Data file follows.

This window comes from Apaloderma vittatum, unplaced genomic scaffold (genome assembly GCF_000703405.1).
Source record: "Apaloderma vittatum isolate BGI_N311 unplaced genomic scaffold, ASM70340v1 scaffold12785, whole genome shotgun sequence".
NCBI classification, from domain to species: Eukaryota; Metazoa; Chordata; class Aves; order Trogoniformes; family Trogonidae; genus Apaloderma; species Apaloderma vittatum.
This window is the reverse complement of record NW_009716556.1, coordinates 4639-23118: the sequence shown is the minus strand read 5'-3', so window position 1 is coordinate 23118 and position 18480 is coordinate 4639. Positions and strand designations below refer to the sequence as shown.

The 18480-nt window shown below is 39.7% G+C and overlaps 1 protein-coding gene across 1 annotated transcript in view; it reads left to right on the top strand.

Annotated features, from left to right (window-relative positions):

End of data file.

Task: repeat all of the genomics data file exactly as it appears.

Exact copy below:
This window comes from Apaloderma vittatum, unplaced genomic scaffold (genome assembly GCF_000703405.1).
Source record: "Apaloderma vittatum isolate BGI_N311 unplaced genomic scaffold, ASM70340v1 scaffold12785, whole genome shotgun sequence".
NCBI classification, from domain to species: Eukaryota; Metazoa; Chordata; class Aves; order Trogoniformes; family Trogonidae; genus Apaloderma; species Apaloderma vittatum.
This window is the reverse complement of record NW_009716556.1, coordinates 4639-23118: the sequence shown is the minus strand read 5'-3', so window position 1 is coordinate 23118 and position 18480 is coordinate 4639. Positions and strand designations below refer to the sequence as shown.

The 18480-nt window shown below is 39.7% G+C and overlaps 1 protein-coding gene across 1 annotated transcript in view; it reads left to right on the top strand.

Annotated features, from left to right (window-relative positions):